A Sad Goodbye to Ms. Barzottini

A Sad Goodbye to Ms. Barzottini

Emma Lubinger, Staff Writer

Ms. Barzottini, our beloved art teacher, a friend to all, and the driving force behind the murals, is leaving Pinole Valley High School as of October 26th. She’s moving to Dallas, Texas, with her family because her husband accepted a job there. 

Ms. B has been teaching art and ceramics at Pinole Valley High for six years and the story of how she got to be here is actually rather interesting.

Back when Ms. B was interviewing for a place at Pinole, she only wanted the art class. But apparently, the art and ceramics class went hand-in-hand, and by chance, Ms. B had taken a ceramics program a while back, so she got the job.

When asked how she got into teaching, Ms. B replied that she always enjoyed subbing at her daughter’s school and leading the class. At the time, Ms. B was an interior designer but was beginning to fall out of love with the job because it “Is just your ego,” and “It’s so much better to see everyone else succeed.”

Eventually, she realized she wanted to pursue a career as a teacher and she ended up at Pinole. Interestingly enough, Ms. B and Mr. Kleiman both had the same favorite thing about Pinole Valley High. They both thought it had, “A wonderful sense of community and diversity.” Both of them said it was something special and something other schools “just didn’t have.” We may be small, but we be mighty!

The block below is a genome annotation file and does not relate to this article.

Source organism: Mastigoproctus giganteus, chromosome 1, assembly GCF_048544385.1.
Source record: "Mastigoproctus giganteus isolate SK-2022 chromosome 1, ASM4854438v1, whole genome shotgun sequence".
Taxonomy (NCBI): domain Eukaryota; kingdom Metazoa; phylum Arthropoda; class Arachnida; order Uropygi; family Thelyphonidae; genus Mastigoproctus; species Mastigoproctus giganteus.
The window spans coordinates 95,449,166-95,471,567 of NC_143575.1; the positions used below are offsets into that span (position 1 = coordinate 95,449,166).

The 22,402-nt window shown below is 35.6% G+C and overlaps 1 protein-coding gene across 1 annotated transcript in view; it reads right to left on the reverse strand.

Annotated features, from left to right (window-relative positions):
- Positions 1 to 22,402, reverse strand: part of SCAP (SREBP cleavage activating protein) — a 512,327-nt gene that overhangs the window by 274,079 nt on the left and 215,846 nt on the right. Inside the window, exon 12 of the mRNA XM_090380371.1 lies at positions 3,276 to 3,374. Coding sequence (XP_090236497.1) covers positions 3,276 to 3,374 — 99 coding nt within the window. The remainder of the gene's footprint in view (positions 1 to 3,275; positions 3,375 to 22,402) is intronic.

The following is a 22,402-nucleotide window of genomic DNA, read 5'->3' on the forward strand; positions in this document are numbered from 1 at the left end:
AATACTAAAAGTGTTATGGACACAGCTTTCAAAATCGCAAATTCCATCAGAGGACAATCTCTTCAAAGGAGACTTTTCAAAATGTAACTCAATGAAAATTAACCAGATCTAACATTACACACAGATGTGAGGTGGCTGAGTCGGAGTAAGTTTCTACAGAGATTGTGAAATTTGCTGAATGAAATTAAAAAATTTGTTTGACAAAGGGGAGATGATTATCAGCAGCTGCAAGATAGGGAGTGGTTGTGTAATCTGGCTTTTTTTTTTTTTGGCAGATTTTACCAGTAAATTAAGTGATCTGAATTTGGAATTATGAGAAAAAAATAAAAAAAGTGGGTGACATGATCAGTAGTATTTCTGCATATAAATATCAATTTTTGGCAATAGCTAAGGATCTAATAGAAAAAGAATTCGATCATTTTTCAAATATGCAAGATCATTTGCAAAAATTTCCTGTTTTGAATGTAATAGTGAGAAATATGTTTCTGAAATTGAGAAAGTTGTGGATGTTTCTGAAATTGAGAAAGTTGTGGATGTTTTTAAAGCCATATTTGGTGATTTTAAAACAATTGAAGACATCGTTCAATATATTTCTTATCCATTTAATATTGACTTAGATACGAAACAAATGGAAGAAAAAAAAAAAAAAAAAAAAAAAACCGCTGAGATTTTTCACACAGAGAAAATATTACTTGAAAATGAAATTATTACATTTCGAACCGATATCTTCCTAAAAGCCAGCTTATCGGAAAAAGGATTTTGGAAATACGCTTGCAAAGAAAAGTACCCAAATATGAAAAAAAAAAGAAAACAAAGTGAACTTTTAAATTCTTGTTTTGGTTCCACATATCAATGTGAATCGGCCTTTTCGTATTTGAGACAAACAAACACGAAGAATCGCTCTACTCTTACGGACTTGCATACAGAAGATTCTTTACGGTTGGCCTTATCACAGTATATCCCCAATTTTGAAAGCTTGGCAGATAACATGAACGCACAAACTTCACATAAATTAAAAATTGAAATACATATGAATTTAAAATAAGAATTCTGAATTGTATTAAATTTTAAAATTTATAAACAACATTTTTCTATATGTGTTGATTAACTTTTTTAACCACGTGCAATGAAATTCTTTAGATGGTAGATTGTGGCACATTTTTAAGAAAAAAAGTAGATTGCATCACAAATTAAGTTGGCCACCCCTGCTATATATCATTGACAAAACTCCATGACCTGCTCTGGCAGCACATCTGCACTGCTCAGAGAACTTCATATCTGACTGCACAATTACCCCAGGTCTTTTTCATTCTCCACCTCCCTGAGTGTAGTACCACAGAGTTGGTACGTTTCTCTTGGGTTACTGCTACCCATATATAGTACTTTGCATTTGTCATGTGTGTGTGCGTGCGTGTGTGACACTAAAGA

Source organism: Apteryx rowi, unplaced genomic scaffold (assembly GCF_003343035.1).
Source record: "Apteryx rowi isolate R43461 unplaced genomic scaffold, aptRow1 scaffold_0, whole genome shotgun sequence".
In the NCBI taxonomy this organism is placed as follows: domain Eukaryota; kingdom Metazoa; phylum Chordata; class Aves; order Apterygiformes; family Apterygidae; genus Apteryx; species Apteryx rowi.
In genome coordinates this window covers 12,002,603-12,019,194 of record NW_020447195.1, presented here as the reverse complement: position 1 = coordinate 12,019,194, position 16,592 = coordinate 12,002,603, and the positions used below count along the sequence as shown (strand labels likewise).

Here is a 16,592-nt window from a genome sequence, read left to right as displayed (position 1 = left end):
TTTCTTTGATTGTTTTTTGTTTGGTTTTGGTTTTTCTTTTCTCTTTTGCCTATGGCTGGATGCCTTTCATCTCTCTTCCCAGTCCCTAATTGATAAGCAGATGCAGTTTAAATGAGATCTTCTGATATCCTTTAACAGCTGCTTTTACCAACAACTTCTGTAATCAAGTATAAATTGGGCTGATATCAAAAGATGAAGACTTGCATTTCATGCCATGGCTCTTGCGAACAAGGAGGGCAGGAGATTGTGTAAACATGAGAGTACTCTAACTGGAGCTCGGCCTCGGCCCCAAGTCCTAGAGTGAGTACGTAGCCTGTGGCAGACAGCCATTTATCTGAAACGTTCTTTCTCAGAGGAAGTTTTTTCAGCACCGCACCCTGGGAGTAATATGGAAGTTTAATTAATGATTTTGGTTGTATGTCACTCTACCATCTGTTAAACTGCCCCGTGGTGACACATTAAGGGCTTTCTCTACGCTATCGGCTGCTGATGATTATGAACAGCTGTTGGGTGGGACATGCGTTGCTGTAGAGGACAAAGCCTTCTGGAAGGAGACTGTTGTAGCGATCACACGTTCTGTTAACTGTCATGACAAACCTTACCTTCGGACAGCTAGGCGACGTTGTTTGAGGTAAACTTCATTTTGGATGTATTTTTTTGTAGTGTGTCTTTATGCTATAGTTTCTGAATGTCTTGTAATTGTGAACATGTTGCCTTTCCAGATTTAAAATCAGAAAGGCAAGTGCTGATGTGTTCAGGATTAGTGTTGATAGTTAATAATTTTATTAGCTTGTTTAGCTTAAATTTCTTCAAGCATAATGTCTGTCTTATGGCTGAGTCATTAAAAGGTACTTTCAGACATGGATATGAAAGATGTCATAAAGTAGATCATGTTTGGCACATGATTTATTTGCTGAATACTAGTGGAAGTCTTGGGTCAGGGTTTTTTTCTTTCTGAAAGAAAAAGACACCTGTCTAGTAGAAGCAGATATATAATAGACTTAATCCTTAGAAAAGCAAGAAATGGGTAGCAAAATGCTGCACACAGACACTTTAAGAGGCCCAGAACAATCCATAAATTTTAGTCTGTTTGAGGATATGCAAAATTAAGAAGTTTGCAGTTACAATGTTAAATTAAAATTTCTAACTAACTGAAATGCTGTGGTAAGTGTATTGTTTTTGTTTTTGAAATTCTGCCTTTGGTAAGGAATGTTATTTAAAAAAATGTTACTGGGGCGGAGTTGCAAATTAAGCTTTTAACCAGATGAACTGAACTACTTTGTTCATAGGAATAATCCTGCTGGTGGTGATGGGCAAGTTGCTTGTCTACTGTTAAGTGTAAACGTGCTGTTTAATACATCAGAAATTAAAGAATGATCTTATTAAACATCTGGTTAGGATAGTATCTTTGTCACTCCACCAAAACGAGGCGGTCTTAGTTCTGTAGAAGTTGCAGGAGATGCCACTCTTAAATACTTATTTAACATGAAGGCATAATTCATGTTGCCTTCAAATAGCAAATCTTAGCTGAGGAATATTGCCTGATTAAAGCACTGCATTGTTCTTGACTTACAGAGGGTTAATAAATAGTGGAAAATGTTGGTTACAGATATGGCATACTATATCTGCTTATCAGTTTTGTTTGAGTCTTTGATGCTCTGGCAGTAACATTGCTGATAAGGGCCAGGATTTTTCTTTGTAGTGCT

Once at Pinole, she began to make great strides. One such stride being the murals we see every day when we walk through campus. They have brought a wonderful sense of life to our temporary little home, and the idea behind them is actually pretty interesting.

Not only does Ms. B teach art, but she also bought and sold 20th-century masterworks when she was an interior designer. At a staff meeting one day, everyone was talking about how boring the campus was, and Ms. B proposed the idea of having her students recreate the paintings she used to buy. It started with “blocky and bright pieces from the 60’s because it was easy to paint,’ but then Ms. B realized she had, “Serious talent,” to tap into and her students began painting much more complex pieces such as ‘Frida Kahlo’.

Pretty soon the murals became landmarks, giving students a way to clarify their position on campus to their friends at lunch or after school.

I asked Ms. B if she was going to continue teaching after she left Pinole and she said if she was, it was going to take awhile. She said that what she’d found here was “Too good,” and that she “Can’t repeat this.” I think I speak for everyone when I say that her time here was a gift and we will all miss her dearly.

Thank you for teaching us, inspiring us, and for laughing with us. No matter what you do next, Ms. B, you have the support of the Spartans.